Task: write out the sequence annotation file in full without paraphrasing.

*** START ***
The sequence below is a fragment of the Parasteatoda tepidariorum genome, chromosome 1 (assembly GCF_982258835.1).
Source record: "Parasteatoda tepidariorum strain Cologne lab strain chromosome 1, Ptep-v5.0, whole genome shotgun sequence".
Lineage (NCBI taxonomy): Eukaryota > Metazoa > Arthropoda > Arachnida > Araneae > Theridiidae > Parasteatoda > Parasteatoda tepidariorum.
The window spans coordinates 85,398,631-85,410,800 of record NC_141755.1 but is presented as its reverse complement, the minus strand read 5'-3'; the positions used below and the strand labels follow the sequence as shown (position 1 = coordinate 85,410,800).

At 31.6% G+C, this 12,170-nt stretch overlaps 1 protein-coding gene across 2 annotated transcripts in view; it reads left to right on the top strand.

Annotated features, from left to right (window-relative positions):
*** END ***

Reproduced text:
The sequence below is a fragment of the Parasteatoda tepidariorum genome, chromosome 1 (assembly GCF_982258835.1).
Source record: "Parasteatoda tepidariorum strain Cologne lab strain chromosome 1, Ptep-v5.0, whole genome shotgun sequence".
Lineage (NCBI taxonomy): Eukaryota > Metazoa > Arthropoda > Arachnida > Araneae > Theridiidae > Parasteatoda > Parasteatoda tepidariorum.
The window spans coordinates 85,398,631-85,410,800 of record NC_141755.1 but is presented as its reverse complement, the minus strand read 5'-3'; the positions used below and the strand labels follow the sequence as shown (position 1 = coordinate 85,410,800).

At 31.6% G+C, this 12,170-nt stretch overlaps 1 protein-coding gene across 2 annotated transcripts in view; it reads left to right on the top strand.

Annotated features, from left to right (window-relative positions):